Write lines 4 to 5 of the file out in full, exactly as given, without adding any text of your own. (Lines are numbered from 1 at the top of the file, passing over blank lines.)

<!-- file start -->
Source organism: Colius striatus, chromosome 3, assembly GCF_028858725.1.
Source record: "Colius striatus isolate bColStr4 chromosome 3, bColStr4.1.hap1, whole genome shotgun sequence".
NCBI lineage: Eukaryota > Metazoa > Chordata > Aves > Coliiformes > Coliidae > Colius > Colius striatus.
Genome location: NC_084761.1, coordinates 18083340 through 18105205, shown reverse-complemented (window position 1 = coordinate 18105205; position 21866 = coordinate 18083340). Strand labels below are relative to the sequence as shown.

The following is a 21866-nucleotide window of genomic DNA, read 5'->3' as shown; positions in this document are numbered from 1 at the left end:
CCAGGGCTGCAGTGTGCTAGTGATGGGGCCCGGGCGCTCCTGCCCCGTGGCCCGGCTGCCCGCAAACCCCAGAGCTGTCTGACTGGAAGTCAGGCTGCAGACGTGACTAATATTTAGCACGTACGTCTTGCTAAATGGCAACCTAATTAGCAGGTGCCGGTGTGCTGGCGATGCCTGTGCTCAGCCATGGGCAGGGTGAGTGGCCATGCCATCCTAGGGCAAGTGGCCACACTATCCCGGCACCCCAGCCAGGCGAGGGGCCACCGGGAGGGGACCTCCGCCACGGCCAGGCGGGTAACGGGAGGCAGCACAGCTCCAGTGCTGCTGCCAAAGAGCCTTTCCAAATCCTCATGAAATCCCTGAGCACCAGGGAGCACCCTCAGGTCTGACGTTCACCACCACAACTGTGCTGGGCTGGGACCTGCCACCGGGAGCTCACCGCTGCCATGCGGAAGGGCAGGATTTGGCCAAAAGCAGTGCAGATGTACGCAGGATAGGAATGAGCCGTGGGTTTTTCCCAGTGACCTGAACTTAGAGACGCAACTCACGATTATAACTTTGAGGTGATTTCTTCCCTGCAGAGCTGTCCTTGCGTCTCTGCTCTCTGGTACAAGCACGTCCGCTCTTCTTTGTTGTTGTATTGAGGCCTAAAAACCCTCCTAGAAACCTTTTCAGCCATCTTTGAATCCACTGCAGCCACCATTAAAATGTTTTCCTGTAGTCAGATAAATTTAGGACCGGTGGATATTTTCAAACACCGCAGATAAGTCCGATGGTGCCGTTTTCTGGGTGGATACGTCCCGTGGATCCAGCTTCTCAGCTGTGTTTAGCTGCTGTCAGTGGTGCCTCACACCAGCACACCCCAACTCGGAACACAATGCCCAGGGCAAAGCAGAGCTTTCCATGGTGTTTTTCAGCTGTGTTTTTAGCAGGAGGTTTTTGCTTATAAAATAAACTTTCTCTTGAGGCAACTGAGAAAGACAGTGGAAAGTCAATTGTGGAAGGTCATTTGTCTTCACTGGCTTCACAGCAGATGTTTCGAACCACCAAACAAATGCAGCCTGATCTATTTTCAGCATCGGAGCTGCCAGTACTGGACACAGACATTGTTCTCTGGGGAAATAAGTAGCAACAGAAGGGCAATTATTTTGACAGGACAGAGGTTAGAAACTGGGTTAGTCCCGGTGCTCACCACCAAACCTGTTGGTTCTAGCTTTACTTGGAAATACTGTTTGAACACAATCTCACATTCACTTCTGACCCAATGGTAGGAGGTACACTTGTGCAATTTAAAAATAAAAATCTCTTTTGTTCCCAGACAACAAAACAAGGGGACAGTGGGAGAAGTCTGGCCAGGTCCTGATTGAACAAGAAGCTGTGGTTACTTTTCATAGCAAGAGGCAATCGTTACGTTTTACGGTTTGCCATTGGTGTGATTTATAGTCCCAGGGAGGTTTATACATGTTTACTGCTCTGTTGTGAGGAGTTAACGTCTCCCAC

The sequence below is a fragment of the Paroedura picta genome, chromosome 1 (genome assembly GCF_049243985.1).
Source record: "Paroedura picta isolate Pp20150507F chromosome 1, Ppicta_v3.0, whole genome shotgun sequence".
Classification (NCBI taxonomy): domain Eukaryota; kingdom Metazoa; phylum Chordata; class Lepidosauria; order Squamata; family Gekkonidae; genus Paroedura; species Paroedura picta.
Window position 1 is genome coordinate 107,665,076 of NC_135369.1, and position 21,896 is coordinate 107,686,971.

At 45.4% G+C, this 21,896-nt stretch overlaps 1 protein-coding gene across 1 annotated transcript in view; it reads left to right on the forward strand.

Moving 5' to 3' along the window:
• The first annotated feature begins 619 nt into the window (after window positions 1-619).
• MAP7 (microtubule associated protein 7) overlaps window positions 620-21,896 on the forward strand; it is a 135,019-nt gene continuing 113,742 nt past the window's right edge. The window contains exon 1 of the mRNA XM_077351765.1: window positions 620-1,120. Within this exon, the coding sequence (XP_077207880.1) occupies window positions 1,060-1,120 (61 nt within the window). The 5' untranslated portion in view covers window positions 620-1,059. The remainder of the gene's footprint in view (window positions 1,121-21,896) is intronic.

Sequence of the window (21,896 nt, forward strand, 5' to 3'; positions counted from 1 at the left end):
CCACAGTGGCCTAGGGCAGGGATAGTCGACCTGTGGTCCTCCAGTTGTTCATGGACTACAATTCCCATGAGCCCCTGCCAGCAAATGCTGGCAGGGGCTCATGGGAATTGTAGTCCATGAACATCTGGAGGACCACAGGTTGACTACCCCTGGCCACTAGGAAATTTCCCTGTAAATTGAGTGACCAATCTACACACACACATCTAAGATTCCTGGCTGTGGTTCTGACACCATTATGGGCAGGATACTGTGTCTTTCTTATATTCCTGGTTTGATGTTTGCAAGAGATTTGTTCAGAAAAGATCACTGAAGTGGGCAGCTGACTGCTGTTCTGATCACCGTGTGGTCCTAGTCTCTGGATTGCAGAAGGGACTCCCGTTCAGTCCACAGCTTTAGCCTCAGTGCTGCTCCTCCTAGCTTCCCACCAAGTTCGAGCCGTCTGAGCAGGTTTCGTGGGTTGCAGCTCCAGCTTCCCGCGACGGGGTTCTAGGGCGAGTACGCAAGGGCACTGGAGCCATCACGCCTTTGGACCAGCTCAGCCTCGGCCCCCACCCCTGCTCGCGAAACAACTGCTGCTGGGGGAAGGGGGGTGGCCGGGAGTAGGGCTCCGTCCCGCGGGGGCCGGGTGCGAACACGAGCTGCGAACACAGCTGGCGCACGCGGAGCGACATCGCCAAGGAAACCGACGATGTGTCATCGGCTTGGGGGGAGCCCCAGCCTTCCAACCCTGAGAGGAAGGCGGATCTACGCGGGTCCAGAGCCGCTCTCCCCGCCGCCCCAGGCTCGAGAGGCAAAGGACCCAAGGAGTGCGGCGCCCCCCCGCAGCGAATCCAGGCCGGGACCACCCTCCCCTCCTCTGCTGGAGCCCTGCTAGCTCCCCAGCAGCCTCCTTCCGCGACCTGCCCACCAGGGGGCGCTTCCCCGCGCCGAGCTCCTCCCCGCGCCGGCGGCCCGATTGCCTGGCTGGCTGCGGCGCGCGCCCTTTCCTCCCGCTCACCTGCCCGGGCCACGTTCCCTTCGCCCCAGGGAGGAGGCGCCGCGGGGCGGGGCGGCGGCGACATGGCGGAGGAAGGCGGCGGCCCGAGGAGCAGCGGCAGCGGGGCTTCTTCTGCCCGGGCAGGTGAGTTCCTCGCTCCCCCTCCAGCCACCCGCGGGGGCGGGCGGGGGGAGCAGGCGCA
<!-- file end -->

Genome location: NC_084761.1, coordinates 18083340 through 18105205, shown reverse-complemented (window position 1 = coordinate 18105205; position 21866 = coordinate 18083340). Strand labels below are relative to the sequence as shown.

The following is a 21866-nucleotide window of genomic DNA, read 5'->3' as shown; positions in this document are numbered from 1 at the left end: